LCB: So when was the last press avail that you had?

AA: It was in Seattle. There might have been one [this week] but I wasn’t on the plane so I don’t know. The last one I was in was Seattle and I was shocked, Obama called on me. I literally pointed to myself.

LCB: Also in that Post article, Kurtz wrote that the Obama campaign doesn’t really send aides out to the press corps to spin them or plant a message, like many campaigns regularly do. Is this your experience?

AA: I have not covered other campaigns so I have nothing to compare it to. I would say the first time they were available on an election night to try to spin us or really try to get us information was February 5. The night that Obama lost New Hampshire, his aides disappeared. There was no one to ask questions of. Does that mean we don’t talk to David Axelrod or [Obama’s] traveling press secretary? We talk all the time. When you ask them about stuff, they’ll spin you in an answer. But I don’t have the experience of someone standing up and saying: this is what our message of the day is and this is why it’s important.

LCB: Okay, last reference to the Kurtz article…

AA: One day Howard Kurtz was suddenly on the plane and on the bus [to write that article]. It was the day Heath Ledger died and the only thing the journalists cared about that day was that Heath Ledger died. Everyone was up in arms about it. And then we realized Howard Kurtz was on the bus and he’s probably taking notes about this whole thing.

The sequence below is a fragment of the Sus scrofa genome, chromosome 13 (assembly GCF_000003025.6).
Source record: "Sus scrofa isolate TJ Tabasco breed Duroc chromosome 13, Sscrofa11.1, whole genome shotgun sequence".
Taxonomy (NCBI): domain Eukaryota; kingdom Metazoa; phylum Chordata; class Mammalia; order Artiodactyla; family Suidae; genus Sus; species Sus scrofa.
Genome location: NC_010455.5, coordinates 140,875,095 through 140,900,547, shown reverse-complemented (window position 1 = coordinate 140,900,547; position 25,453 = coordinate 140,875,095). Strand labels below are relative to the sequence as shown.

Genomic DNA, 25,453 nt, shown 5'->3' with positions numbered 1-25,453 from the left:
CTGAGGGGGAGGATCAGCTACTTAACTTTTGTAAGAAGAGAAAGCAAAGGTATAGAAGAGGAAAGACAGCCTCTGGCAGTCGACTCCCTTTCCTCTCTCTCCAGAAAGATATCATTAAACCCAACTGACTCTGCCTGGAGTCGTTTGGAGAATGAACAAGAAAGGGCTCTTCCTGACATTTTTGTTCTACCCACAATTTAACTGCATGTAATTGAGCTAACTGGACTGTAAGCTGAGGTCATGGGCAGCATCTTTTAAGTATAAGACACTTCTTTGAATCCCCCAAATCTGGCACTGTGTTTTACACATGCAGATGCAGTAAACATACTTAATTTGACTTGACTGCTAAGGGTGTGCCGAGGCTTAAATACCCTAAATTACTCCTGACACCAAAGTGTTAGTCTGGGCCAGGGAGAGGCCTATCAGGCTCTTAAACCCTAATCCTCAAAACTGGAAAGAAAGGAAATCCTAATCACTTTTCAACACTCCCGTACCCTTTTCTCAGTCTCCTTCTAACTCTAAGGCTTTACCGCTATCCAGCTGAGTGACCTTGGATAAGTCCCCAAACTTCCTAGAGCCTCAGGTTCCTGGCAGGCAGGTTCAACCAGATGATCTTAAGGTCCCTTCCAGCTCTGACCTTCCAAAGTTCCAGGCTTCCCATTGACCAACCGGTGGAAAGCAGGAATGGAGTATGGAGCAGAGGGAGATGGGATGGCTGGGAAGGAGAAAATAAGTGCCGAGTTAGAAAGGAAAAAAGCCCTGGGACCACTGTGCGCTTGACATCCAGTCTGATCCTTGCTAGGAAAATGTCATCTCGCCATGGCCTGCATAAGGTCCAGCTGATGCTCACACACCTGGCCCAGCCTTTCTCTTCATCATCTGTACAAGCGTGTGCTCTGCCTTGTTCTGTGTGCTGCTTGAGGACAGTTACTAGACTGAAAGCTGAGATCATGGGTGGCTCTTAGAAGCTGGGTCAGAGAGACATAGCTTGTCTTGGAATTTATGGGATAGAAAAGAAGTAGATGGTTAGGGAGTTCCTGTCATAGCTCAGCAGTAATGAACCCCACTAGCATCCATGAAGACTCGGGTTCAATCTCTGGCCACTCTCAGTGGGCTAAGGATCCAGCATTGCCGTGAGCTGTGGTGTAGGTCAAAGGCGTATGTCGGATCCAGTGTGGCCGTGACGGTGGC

LCB: Kurtz wrote: “… some journalists say they have to guard against getting swept away by the excitement” of covering Obama.” Have you found that you’ve had to “guard against excitement?

AA: No. Because inspiration gets old. It gets old. He was in Seattle and I wrote the snarkiest, most sarcastic note to my [news] desk. Basically, this woman fainted in the audience. Someone yelled out, “What a man!” [about Obama] and the whole audience applauded because Obama was trying to be concerned, was at the podium saying, “Get an EMT here,” and he was giving traffic cop signals. I just rolled my eyes.

I am definitely impressed with Obama the candidate on the stump giving speeches. He can give an incredible, incredible speech. Those three days before New Hampshire, you couldn’t help but be wowed by the sizes of the crowds coming to see him. There was like a magic in the air. There was an event, and there were lines going around the block and people from NBC who have covered politics since before I was born were like, “I have never seen anything like this.” So there was a sense that all this was really going to lead to a victory.

And then you saw him lose. And when he lost I think it was really a slap in the face to all of us. There can be big crowds but you can never ever trust that these people are going to go out and vote. It just taught us a huge lesson. You just never know what you’re seeing. You’re not a bird’s eye view. You’re part of the crowd. The candidate is speaking to you as much as he’s speaking to everyone else because he wants you to carry that message out. I’m a big skeptic in general, everyone who knows me knows I’m really cynical.

New Hampshire was a lesson to everyone in the press corps. And it wasn’t about poll numbers. To me, it was that enthusiasm doesn’t always translate into votes. A hardened reporter told me in Iowa—there were 900 people packed into this tiny space—and I asked him, “Do you believe in crowds? Do you think this matters?” And he said, “I was there before the Iowa caucus in 2004 and Howard Dean had 4,000 people. Never expect me to trust a crowd again.” I think I’m going to say that to a reporter in four years, “I was there when Barack Obama spoke to a music hall in Manchester and the line was wrapped two miles down the road and I will never trust a crowd again.”

LCB: I gather then you’ve never experienced what your MSNBC colleague Chris Matthews talked about Tuesday night—the “thrill up his leg” that he gets when Obama speaks. Have you felt that?